Meta faces copyright infringement claims over AI training dataset

Meta's data set used for artificial intelligence training is under scrutiny due to copyright infringement allegations. This raises questions about data usage standards in the AI industry.

Meta faces copyright infringement claims over AI training dataset

Meta Platforms, the parent entity of Facebook and Instagram, is currently embroiled in a legal battle over copyright infringement claims. The lawsuit, spearheaded by notable authors such as Sarah Silverman and Michael Chabon, centers on the accusation that Meta used thousands of copyrighted books without proper authorization to train its artificial intelligence language model, Llama.

Despite warnings from their legal team about the potential risks of using pirated books, Meta allegedly continued with the contentious dataset. This situation was further complicated by the emergence of chat logs. These logs revealed conversations between Meta-affiliated researcher Tim Dettmers and the legal department, discussing the legality of using book files for AI training. The logs indicated that the legal team advised against the immediate use of such data, particularly those with active copyrights. There was also a debate on whether the use of this data could fall under the fair use doctrine, a legal principle in the U.S. that protects certain unlicensed uses of copyrighted works.

Meta faces copyright infringement claims over AI training dataset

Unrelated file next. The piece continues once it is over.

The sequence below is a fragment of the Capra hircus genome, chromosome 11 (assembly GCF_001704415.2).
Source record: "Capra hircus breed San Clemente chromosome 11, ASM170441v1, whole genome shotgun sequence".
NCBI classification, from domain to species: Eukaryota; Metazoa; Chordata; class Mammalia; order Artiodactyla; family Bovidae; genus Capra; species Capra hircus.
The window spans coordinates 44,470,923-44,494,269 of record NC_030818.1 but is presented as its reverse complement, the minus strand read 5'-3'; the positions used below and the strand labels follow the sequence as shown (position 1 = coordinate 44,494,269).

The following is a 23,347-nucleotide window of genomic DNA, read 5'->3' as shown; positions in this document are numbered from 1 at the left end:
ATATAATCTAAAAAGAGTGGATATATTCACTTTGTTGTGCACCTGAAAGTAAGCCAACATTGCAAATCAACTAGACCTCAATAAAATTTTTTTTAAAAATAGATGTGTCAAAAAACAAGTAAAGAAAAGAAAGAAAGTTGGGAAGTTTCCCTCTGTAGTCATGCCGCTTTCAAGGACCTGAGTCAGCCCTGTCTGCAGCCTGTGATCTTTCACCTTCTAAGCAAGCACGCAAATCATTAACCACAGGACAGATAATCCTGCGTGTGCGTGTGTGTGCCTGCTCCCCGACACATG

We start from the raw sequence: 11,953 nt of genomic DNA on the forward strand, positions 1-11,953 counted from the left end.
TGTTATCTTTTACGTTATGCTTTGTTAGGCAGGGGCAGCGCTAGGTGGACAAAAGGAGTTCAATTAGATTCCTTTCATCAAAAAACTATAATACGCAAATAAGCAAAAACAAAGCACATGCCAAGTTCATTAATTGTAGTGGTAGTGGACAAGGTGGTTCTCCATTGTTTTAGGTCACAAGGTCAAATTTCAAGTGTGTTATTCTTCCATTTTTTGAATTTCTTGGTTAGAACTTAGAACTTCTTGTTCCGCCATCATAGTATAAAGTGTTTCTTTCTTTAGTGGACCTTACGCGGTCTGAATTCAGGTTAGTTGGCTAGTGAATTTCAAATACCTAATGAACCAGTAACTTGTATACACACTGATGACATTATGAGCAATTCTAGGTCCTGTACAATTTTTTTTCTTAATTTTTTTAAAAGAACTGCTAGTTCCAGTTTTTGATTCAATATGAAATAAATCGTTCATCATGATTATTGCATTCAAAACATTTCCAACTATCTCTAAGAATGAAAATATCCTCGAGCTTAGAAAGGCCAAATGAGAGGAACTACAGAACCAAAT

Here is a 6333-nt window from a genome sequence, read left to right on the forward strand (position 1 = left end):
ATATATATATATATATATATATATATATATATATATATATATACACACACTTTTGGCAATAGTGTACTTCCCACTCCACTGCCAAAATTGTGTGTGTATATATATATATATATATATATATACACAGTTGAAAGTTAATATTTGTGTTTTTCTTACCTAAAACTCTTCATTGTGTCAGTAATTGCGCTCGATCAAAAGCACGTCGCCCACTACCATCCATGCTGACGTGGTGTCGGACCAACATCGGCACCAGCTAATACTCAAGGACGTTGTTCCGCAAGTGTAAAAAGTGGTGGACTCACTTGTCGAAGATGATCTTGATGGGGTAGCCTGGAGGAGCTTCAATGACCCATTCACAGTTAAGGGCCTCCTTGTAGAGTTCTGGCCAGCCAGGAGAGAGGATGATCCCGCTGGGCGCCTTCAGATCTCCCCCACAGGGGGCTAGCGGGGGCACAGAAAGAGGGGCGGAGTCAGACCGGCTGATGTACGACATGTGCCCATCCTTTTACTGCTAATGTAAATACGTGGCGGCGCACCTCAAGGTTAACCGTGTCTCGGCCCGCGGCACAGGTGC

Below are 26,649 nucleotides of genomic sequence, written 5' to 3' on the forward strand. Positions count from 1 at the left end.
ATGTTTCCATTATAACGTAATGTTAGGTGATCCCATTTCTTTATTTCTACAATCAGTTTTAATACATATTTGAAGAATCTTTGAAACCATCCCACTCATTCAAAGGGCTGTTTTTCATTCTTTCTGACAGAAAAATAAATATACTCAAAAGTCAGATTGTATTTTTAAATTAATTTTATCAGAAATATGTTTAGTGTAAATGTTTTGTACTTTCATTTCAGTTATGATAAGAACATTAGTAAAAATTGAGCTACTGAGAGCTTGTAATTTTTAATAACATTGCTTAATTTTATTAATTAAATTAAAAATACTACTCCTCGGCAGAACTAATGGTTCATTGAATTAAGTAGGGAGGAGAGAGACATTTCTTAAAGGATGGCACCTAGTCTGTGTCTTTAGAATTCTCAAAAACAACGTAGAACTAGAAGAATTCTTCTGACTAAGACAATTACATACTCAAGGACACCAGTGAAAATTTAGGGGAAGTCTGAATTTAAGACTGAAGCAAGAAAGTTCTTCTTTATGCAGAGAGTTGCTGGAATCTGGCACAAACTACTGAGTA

The lawsuit against Meta, which began over the summer, has recently seen significant developments. It was consolidated, merging two separate legal actions. A recent twist in the case saw a California judge dismissing part of the Silverman lawsuit last month. This led to the authors seeking amendments to their claims, signaling an evolving legal scenario.

The repercussions of this lawsuit could extend far beyond Meta, potentially affecting the entire AI industry. Success in these lawsuits may lead to increased development costs for AI models, as companies might face more scrutiny and demands for compensation from content creators. Moreover, new regulations in Europe could force AI companies, including Meta, to reveal the data sources for their AI models, adding to their legal challenges.

At the heart of this controversy is Meta’s Llama models, especially the latest version, Llama 2, released in the summer. While Meta disclosed that the first version was trained using the “Books3 section of ThePile,” the training data specifics for Llama 2 remain undisclosed. This lack of transparency has fueled the ongoing dispute, which stands as a potential game-changer in the generative AI software market.